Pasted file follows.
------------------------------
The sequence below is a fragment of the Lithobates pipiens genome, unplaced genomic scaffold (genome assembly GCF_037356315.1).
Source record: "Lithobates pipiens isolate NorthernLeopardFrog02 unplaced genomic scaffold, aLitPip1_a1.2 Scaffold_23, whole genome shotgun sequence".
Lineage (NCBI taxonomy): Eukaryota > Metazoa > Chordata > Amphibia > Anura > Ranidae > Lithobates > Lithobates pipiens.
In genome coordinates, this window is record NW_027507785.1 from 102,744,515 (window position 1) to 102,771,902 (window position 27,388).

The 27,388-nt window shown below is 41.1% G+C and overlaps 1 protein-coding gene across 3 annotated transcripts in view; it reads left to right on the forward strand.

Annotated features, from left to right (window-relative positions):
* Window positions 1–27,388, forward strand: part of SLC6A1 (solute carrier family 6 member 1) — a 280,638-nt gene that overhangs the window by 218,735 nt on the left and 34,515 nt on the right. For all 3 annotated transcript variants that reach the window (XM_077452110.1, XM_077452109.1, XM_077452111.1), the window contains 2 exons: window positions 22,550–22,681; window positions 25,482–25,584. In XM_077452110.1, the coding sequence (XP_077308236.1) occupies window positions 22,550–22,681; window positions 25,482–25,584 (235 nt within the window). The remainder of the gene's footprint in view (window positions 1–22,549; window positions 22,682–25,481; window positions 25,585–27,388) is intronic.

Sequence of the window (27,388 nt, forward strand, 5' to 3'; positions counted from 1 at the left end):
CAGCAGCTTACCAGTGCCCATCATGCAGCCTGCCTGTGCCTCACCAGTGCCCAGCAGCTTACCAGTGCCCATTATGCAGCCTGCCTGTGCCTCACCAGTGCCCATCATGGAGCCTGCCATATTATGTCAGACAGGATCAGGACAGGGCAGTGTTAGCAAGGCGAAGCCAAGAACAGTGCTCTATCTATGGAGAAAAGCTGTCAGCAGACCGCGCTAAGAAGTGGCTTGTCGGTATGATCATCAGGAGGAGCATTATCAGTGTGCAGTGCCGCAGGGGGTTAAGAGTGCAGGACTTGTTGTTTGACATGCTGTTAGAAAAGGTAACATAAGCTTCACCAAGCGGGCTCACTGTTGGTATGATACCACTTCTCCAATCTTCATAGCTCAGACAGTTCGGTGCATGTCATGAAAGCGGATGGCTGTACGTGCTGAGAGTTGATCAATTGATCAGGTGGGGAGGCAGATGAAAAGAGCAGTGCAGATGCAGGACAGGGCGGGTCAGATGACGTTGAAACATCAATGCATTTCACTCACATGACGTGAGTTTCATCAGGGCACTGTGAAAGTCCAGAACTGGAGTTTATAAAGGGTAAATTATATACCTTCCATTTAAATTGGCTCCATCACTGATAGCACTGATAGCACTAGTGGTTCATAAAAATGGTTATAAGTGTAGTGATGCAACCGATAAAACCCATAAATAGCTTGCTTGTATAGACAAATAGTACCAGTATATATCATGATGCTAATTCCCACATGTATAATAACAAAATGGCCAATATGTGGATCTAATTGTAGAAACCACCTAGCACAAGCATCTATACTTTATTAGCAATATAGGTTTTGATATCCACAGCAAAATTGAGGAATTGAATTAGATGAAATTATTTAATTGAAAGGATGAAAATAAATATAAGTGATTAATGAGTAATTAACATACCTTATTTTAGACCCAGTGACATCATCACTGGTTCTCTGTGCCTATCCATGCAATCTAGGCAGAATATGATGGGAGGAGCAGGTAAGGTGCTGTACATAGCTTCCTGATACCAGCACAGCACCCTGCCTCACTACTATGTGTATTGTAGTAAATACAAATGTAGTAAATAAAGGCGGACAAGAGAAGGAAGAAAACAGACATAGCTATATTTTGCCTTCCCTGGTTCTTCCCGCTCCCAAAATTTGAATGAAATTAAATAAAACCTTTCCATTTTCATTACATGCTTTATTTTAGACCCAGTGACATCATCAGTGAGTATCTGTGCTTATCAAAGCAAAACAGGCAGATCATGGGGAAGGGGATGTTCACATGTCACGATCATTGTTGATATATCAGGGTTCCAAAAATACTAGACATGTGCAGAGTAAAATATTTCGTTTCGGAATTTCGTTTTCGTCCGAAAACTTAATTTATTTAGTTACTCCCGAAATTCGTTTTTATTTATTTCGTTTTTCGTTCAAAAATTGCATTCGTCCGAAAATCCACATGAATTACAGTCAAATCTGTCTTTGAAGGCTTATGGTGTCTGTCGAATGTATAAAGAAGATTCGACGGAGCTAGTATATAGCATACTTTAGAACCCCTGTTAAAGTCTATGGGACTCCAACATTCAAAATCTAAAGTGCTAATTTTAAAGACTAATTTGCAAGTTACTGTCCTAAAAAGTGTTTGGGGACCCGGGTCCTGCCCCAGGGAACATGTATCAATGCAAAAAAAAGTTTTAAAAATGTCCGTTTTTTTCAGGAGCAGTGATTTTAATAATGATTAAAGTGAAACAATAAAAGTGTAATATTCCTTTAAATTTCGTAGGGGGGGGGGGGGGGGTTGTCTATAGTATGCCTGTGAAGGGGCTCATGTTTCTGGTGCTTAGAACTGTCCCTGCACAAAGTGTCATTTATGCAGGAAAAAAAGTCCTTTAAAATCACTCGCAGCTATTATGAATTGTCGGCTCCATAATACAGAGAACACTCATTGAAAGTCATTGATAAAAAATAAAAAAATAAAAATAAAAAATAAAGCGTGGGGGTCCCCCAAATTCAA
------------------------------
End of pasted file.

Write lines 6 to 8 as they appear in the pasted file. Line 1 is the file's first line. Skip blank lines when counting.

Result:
Annotated features, from left to right (window-relative positions):
* Window positions 1–27,388, forward strand: part of SLC6A1 (solute carrier family 6 member 1) — a 280,638-nt gene that overhangs the window by 218,735 nt on the left and 34,515 nt on the right. For all 3 annotated transcript variants that reach the window (XM_077452110.1, XM_077452109.1, XM_077452111.1), the window contains 2 exons: window positions 22,550–22,681; window positions 25,482–25,584. In XM_077452110.1, the coding sequence (XP_077308236.1) occupies window positions 22,550–22,681; window positions 25,482–25,584 (235 nt within the window). The remainder of the gene's footprint in view (window positions 1–22,549; window positions 22,682–25,481; window positions 25,585–27,388) is intronic.

Sequence of the window (27,388 nt, forward strand, 5' to 3'; positions counted from 1 at the left end):